She is back on the big screen as an assassin, is reportedly the highest-paid female actor of colour ever for a TV drama – and is moving into producing. She discusses fairness, film-making and why acting is still her first love
Even via a video call, from an anonymous-looking office in New York, against a backdrop of stacked cardboard boxes, Angela Bassett exudes glamour. Dressed down in a sleeveless white top, her hair long and dead straight, she still looks like a million dollars. But it is more Bassett’s irrepressibly expressive personality that leaps out of the screen. She is too self-deprecating and quick to laugh to be hammy, but even out of character she speaks as if she is delivering a monologue: clear and authoritative, with dramatic emphases on certain words, her face and hands in constant motion.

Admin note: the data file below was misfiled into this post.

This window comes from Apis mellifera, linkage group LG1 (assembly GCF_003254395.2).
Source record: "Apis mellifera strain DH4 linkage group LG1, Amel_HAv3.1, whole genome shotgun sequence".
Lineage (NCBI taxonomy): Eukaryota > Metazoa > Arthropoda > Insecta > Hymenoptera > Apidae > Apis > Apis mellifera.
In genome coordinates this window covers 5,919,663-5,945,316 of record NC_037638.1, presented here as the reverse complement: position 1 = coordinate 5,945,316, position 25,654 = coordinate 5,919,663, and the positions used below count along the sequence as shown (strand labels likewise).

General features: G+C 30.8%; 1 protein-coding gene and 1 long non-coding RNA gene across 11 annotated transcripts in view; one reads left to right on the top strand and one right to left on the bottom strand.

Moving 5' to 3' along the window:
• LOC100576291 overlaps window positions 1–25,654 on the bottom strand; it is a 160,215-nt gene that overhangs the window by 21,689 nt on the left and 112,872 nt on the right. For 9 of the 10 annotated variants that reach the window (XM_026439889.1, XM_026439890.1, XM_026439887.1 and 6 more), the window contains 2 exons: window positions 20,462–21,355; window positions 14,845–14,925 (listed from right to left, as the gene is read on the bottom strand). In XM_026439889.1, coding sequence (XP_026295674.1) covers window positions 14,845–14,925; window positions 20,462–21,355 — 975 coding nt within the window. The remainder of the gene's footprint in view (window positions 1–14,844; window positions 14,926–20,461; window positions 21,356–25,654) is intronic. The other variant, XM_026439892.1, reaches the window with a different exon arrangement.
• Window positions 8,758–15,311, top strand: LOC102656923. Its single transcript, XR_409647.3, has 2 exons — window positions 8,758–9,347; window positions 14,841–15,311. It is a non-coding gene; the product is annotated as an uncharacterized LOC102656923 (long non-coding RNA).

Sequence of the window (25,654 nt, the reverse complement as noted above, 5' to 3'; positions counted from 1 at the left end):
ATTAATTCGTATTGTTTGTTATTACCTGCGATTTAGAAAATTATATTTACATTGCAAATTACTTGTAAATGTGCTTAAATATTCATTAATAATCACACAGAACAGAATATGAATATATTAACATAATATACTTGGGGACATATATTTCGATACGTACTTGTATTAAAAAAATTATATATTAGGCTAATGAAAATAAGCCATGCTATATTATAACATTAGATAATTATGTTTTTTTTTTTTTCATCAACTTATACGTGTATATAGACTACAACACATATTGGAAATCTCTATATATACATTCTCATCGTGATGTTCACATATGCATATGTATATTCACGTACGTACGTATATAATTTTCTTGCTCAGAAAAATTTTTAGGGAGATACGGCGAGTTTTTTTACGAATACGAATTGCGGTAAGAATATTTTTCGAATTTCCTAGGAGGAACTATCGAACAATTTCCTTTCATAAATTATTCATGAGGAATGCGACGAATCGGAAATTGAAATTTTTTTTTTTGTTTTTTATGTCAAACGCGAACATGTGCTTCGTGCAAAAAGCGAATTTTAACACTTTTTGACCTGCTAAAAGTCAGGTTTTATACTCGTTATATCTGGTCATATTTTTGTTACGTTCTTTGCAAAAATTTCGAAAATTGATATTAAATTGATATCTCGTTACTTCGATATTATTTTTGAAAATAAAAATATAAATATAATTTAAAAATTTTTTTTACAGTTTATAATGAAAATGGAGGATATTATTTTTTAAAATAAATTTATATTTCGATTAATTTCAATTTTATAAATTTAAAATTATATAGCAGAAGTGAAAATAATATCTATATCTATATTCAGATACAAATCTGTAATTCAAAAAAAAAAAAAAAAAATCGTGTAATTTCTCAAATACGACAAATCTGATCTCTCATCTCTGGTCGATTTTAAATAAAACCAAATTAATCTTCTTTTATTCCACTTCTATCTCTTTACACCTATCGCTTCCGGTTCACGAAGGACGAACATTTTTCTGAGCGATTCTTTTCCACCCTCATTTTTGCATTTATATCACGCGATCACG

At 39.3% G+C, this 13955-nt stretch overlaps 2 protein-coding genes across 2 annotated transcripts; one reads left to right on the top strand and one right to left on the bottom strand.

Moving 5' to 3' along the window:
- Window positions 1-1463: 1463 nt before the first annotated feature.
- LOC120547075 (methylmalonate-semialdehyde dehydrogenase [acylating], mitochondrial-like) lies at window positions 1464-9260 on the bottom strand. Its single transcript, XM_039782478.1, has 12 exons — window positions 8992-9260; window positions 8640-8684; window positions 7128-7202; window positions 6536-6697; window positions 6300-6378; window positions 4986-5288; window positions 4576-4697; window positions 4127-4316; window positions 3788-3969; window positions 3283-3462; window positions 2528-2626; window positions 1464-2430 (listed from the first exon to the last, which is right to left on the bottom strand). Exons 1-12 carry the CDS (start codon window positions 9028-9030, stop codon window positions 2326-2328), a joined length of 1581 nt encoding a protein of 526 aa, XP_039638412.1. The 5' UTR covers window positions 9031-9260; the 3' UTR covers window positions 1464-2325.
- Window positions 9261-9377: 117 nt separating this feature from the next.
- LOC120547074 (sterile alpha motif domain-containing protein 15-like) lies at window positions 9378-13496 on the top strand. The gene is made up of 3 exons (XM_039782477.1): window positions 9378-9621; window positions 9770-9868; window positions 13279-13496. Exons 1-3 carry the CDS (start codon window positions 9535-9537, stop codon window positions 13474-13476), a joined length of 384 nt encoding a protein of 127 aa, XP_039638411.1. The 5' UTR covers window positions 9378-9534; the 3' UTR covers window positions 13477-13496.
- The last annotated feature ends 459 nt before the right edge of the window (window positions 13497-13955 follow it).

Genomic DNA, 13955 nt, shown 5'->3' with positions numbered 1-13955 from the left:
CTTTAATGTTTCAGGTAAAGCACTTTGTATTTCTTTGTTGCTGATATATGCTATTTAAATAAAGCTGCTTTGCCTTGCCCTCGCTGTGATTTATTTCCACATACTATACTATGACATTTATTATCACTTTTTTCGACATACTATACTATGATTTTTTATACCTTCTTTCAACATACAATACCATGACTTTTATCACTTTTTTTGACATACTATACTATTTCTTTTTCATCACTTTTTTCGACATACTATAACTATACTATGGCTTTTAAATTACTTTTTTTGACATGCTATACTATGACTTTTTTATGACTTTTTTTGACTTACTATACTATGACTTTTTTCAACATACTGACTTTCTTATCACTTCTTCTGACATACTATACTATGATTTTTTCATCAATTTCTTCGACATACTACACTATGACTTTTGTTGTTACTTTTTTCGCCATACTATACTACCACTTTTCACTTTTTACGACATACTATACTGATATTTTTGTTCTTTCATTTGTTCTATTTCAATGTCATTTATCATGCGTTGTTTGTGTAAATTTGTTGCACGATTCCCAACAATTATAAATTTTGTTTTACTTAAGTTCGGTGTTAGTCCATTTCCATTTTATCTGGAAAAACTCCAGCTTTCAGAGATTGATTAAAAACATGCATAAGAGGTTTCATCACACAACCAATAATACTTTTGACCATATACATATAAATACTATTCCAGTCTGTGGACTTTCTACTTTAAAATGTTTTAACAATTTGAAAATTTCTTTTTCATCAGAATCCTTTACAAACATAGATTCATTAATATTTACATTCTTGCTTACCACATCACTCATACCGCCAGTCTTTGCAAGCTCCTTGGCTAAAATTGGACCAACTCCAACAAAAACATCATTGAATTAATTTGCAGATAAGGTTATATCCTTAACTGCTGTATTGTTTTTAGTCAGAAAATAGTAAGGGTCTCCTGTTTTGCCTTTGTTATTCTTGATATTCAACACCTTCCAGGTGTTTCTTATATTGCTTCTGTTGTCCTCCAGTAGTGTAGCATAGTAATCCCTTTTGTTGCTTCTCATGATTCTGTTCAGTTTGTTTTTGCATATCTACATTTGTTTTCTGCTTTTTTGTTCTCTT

When I ask if there are any roles left she would like to play, she says: “I used to say I wanted to play a queen, because I thought it would be really good for audiences to see a Black queen on their screens, you know, for people who grew up looking at queens not looking too much like me.”